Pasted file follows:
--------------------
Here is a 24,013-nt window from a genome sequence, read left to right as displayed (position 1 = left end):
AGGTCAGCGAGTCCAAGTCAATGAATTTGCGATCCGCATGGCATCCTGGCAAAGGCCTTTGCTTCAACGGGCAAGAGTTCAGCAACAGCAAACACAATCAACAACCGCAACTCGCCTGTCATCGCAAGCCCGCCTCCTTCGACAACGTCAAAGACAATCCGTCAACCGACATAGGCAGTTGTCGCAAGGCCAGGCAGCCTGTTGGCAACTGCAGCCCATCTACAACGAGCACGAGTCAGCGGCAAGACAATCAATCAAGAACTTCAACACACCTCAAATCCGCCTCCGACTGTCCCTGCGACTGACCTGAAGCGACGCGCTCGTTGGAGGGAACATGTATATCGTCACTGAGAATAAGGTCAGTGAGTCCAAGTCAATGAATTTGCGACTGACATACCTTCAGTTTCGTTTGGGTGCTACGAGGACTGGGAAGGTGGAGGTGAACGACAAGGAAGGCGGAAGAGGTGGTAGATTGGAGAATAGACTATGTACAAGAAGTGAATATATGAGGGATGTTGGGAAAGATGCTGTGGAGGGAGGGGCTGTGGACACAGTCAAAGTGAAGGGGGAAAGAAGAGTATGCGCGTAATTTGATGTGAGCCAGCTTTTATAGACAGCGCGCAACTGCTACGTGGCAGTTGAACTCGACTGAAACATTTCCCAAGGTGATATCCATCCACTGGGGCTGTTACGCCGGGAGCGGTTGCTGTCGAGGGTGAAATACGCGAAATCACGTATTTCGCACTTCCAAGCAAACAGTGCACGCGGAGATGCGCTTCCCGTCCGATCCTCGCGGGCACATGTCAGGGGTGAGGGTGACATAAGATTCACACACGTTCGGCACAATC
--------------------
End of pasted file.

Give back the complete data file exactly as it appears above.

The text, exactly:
Here is a 24,013-nt window from a genome sequence, read left to right as displayed (position 1 = left end):
AGGTCAGCGAGTCCAAGTCAATGAATTTGCGATCCGCATGGCATCCTGGCAAAGGCCTTTGCTTCAACGGGCAAGAGTTCAGCAACAGCAAACACAATCAACAACCGCAACTCGCCTGTCATCGCAAGCCCGCCTCCTTCGACAACGTCAAAGACAATCCGTCAACCGACATAGGCAGTTGTCGCAAGGCCAGGCAGCCTGTTGGCAACTGCAGCCCATCTACAACGAGCACGAGTCAGCGGCAAGACAATCAATCAAGAACTTCAACACACCTCAAATCCGCCTCCGACTGTCCCTGCGACTGACCTGAAGCGACGCGCTCGTTGGAGGGAACATGTATATCGTCACTGAGAATAAGGTCAGTGAGTCCAAGTCAATGAATTTGCGACTGACATACCTTCAGTTTCGTTTGGGTGCTACGAGGACTGGGAAGGTGGAGGTGAACGACAAGGAAGGCGGAAGAGGTGGTAGATTGGAGAATAGACTATGTACAAGAAGTGAATATATGAGGGATGTTGGGAAAGATGCTGTGGAGGGAGGGGCTGTGGACACAGTCAAAGTGAAGGGGGAAAGAAGAGTATGCGCGTAATTTGATGTGAGCCAGCTTTTATAGACAGCGCGCAACTGCTACGTGGCAGTTGAACTCGACTGAAACATTTCCCAAGGTGATATCCATCCACTGGGGCTGTTACGCCGGGAGCGGTTGCTGTCGAGGGTGAAATACGCGAAATCACGTATTTCGCACTTCCAAGCAAACAGTGCACGCGGAGATGCGCTTCCCGTCCGATCCTCGCGGGCACATGTCAGGGGTGAGGGTGACATAAGATTCACACACGTTCGGCACAATC